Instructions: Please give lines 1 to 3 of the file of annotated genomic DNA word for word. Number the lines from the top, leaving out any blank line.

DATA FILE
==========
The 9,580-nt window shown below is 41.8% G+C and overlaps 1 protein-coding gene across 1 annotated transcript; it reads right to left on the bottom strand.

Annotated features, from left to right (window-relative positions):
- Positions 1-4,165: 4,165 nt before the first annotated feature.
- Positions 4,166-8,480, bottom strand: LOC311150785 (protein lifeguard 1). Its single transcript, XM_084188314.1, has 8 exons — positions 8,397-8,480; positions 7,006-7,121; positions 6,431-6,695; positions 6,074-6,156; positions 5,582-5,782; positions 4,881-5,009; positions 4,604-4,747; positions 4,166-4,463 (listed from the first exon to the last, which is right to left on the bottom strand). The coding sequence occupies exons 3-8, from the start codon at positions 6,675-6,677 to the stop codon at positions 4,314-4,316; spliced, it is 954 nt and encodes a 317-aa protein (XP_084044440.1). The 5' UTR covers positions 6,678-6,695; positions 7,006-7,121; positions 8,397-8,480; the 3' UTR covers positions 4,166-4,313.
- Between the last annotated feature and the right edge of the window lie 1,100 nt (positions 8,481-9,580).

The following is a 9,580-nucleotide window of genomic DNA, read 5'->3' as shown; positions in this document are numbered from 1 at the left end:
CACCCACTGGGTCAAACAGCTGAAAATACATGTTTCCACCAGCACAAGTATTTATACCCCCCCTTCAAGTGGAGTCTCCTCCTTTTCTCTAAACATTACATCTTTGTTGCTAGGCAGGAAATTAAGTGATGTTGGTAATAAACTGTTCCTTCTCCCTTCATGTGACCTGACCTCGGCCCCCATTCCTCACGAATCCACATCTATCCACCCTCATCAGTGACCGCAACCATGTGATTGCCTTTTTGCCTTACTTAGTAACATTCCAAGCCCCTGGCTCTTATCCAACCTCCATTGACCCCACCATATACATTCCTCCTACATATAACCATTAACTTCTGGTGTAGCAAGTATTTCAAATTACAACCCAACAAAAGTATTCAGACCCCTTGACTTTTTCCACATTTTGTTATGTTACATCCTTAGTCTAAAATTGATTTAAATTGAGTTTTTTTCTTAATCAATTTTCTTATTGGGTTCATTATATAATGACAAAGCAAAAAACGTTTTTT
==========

The 9,580-nt window shown below is 41.8% G+C and overlaps 1 protein-coding gene across 1 annotated transcript; it reads right to left on the bottom strand.

Annotated features, from left to right (window-relative positions):
- Positions 1-4,165: 4,165 nt before the first annotated feature.